The zeroth step in tuning Lustre is “consult your site-specific documentation”. Your admins will have information about how many Lustre servers are deployed, how much performance you should expect, and any site-specific utilities they have provided to make your life easier. Here are some of the more popular sites:

First, are you using the Lustre file system driver? Nowadays, you would have to go out of your way not to. One can read the romio_filesystem_type hint to confirm.

Next, what is the stripe count? Lustre typically defaults to a stripe count of 1, which means all reads and writes will go to just one server (OST in Lustre parlance). Most systems have tens of OSTs, so the default stripe size is really going to kill performance!

The ‘lfs’ utility can be used to get and set lustre file information.

$ lfs getstripe /path/to/directory
lmm_stripe_count:   1
lmm_stripe_size:    1048576
lmm_pattern:        1
lmm_layout_gen:     0
lmm_stripe_offset:  2
    obdidx       objid       objid       group
         2        14114525       0xd75edd      0x280000400

This directory has a stripe_count of 1. That means any files created in this directory will also have a stripe count of one. This directory would be good for hosting small config files, but large HPC input decks or checkpoint files will not see good performance.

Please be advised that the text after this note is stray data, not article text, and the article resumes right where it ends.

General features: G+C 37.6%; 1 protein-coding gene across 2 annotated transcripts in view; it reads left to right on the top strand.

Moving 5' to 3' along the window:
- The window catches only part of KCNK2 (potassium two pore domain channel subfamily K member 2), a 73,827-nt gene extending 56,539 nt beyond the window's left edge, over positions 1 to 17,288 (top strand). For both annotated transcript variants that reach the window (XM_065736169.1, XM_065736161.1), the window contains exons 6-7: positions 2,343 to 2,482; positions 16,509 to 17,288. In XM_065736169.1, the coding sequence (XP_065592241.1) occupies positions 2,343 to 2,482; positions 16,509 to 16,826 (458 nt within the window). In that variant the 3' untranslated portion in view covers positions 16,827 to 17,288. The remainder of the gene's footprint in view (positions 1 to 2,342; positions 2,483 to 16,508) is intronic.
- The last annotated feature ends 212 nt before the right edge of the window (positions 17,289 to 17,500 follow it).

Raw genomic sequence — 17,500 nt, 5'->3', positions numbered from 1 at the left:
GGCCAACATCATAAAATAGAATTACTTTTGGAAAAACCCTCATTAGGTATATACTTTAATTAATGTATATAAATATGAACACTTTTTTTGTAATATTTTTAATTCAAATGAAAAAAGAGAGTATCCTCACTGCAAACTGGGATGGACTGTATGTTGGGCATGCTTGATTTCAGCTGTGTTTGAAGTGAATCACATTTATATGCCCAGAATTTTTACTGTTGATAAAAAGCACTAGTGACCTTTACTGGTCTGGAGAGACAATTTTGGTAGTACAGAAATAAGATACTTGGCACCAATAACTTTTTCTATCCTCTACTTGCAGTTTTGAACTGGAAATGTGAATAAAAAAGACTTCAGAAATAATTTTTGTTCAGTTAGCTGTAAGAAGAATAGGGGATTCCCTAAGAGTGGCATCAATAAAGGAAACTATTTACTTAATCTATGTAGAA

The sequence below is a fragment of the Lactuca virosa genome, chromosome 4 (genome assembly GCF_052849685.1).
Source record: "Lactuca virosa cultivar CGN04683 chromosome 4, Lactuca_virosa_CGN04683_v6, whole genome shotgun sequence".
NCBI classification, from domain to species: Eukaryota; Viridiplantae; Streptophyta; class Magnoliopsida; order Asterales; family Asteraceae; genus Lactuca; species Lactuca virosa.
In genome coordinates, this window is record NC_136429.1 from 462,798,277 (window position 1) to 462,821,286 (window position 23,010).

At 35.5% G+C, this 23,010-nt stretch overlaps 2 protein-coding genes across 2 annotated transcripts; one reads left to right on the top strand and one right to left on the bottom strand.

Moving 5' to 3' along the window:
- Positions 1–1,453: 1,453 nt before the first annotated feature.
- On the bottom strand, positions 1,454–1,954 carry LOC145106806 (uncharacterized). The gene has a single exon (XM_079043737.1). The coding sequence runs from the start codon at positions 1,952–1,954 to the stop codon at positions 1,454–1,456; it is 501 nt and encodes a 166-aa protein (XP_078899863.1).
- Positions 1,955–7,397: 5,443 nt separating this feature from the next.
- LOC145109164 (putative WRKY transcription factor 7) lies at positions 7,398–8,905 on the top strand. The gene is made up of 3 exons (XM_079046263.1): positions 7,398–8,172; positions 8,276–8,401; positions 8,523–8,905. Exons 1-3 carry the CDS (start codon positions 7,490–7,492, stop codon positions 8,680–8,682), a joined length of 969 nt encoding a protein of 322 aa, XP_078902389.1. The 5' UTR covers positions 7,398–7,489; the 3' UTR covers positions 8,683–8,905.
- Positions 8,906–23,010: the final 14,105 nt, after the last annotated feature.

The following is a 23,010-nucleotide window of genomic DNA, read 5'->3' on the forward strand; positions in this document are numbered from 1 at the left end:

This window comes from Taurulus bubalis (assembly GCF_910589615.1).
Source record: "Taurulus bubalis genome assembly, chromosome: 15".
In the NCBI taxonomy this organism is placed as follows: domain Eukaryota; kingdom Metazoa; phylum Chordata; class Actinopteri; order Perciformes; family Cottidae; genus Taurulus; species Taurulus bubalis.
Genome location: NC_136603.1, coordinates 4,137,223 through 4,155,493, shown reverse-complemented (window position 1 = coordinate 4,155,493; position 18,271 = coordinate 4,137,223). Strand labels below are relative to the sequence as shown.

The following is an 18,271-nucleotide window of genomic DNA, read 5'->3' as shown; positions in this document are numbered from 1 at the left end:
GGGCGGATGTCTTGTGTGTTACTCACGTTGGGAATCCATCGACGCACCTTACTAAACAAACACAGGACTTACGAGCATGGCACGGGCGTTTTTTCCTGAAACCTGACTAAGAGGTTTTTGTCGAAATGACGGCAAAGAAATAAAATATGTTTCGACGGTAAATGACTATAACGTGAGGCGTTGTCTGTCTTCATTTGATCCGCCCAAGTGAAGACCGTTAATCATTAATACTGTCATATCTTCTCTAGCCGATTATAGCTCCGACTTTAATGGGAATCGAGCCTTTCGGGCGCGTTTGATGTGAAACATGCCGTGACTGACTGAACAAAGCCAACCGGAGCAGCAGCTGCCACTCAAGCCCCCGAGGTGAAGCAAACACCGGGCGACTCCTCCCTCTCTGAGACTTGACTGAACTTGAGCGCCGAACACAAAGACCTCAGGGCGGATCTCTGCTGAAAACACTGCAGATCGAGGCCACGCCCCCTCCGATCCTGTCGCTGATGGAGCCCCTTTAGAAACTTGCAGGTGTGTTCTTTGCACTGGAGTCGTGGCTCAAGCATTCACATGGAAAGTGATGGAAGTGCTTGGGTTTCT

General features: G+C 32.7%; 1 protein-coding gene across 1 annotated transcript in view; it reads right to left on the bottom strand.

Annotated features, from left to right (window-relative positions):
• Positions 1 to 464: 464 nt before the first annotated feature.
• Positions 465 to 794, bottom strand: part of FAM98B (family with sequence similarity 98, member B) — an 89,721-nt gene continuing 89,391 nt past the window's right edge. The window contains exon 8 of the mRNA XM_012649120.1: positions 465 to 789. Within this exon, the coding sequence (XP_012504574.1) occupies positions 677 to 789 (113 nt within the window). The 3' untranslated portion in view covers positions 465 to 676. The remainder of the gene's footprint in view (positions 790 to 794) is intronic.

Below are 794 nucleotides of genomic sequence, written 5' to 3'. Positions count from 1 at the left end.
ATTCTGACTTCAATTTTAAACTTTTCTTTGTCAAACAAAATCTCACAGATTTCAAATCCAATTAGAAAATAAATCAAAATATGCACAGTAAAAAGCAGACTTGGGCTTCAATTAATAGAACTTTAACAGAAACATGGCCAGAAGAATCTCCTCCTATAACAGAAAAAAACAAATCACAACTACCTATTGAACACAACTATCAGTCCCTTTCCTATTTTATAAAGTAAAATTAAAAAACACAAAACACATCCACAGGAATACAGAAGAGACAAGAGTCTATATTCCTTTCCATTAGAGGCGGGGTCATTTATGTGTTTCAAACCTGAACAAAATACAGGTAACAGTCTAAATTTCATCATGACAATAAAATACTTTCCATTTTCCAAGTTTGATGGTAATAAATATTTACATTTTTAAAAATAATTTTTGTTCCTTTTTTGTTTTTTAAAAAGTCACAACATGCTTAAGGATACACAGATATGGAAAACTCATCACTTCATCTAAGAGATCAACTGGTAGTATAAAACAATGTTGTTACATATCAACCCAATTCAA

When reading a file, there’s no way to adjust the stripe count. When the file is created, the striping is locked in place. You would have to create a directory with a large stripe count and copy the files into this new directory.

$ lfs setstripe -c 60  /my/new/directory

Now any new file created in “my/new/directory” will have stripe count of 60

If you care creating a new file, you can set the stripe size in ROMIO with the “striping_factor” hint:

    MPI_Info_create(&info);